There is another story to be told, however. These results obscure what ultimately became a broader rally late in the second quarter. For the second quarter, the Russell 2000 Small-Cap Index rose 5.2%, the S&P Value Index was up 6.6%, and the S&P 400 Mid-Cap Index was up 4.9% – none of those indexes include mega-cap technology stocks.
Inflation Relief on the Horizon, But Still Sticky
As of May 30, CPI inflation has fallen to 4%, half as much as one year ago (Source: Bureau of Labor Statistics). Energy prices have fallen while increases in housing, rents, and the cost of food have stabilized. Europe and most of the developed world are seeing similar trends in a global inflation dynamic that has taken hold for the first time in 20 years (Source: Blue River). Time will tell if we can reach the Federal Reserve’s historic target of 2% inflation or if 4% will become our new normal.
Housing Market Whipsawed
The big fall in mortgage rates has been a primary driver of the cost of housing for many years.
In the chart below on the left, the rate of interest being paid is now less than half that of 45 years ago. With a majority of owners now paying a mortgage interest rate of less than 4% they’re “locked in” and less willing to sell and move. The resulting shortage of homes for sale just adds to the upward pressure on house prices.
While existing homeowners are locked in at lower mortgage rates, new home buyers are feeling the effects of higher rates. The chart below on the right side is for a new home buyer, assuming the median home price and median household income at the national level. This assumes a 20% down payment and an interest rate of 6.67%. The takeaway is that new housing payments are consuming over 40% of household income versus under 30% a few years ago. It remains to be seen how this will impact consumer finances and the economy going forward, as more home buyers become locked into higher rates. (Source: Bureau of Economic Analysis).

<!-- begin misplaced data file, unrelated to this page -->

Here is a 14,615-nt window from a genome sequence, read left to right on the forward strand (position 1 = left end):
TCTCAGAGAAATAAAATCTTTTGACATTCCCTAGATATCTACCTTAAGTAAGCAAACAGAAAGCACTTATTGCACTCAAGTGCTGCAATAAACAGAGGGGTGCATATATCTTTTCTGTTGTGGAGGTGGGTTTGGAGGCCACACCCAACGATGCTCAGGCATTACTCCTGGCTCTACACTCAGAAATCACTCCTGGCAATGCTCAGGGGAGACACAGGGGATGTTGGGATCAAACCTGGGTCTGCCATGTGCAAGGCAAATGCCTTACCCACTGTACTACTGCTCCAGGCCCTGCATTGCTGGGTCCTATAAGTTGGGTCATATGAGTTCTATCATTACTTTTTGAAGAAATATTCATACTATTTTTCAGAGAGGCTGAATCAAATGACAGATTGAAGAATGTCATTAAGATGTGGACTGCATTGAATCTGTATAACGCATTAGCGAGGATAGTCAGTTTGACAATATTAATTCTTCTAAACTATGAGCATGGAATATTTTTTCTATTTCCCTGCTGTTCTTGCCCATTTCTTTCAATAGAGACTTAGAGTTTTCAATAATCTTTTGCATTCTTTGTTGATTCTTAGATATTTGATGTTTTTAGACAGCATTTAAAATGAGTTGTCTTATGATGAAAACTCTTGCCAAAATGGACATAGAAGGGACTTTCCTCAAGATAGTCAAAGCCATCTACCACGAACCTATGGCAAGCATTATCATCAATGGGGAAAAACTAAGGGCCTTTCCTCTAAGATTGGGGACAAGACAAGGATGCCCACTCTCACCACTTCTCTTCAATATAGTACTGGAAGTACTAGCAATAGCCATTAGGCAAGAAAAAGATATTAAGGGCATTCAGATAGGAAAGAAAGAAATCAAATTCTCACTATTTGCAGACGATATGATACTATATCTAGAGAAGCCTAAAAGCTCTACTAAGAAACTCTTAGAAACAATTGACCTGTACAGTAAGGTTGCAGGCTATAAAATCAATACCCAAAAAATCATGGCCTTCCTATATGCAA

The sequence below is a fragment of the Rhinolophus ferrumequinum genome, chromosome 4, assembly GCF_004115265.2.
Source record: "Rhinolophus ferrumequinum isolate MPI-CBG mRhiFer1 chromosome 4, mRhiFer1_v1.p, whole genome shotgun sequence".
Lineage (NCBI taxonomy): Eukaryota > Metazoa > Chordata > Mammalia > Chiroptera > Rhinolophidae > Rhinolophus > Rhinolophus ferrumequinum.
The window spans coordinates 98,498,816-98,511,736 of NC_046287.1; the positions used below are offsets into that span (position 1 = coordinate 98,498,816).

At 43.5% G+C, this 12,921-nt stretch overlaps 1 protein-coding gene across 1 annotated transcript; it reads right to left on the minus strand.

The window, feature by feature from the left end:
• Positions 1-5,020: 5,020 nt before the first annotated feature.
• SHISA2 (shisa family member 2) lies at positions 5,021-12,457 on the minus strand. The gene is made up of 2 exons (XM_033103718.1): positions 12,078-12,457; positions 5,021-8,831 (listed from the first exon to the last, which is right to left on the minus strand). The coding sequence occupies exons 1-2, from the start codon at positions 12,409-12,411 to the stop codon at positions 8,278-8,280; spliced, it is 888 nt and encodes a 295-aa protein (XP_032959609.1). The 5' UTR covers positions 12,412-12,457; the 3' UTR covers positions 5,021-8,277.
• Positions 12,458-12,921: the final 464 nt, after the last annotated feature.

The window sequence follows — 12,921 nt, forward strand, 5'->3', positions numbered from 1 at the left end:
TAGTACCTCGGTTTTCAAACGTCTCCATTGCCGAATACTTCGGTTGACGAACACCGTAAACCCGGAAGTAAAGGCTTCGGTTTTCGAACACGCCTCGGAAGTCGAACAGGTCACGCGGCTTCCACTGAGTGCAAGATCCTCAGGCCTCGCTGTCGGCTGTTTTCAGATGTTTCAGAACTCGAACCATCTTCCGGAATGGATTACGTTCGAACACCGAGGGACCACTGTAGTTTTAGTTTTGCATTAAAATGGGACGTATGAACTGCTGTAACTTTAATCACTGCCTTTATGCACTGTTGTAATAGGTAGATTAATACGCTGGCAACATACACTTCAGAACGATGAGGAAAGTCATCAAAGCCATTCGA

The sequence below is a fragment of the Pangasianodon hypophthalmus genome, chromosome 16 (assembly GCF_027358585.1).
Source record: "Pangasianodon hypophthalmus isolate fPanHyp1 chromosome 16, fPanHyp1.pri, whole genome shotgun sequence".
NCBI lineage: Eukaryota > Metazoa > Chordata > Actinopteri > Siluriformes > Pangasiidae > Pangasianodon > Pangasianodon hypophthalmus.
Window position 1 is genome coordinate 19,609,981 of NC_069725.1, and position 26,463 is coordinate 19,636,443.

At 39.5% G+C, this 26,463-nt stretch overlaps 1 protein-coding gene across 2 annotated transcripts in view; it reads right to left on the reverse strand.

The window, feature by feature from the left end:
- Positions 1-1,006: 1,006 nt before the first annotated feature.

Roehl & Yi’s Final Thoughts
While there are bright spots, we recommend that you stay vigilant through market fluctuations.
Consider these suggestions:
- Continue the move toward diversification and review asset allocation.
- Expect some turbulence and stay disciplined.
- Be strategic with cash and take advantage of higher-yielding financial instruments.
- Remain protective of your assets and reduce risk where possible.
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This client newsletter is provided for informational purposes only. Nothing herein should be construed as the provision of personalized investment advice, nor should it be regarded as a complete analysis of the subjects discussed. All expressions of opinion reflect the judgment of the authors as of the date of publication and are subject to change without prior notice. Third-party data sources contained herein are for illustrative purposes only and are believed to be reliable, but we take no responsibility as to their accuracy. The newsletter contains certain forward-looking statements that indicate future possibilities. Due to known and unknown risks, other uncertainties, and factors, actual results may differ materially. As such, there is no guarantee that any views and opinions expressed herein will come to pass. Investing involves risk of loss including loss of principal. Past investment performance is not a guarantee or predictor of future investment performance. Any reference to the performance of securities of markets, indexes or specific investments is for illustrative purposes only and does not represent any of R&Y’s recommendations or performance. Any reference to a market index is included for illustrative purposes only as it is not possible to directly invest in an index. The figures for each index reflect the reinvestment of dividends, as applicable, but do not reflect the deduction of any fees or expenses, or the deduction of an investment management fee, the incurrence of which would reduce returns. It should not be assumed that your account performance or the volatility of any securities held in your account will correspond directly to any comparative benchmark index.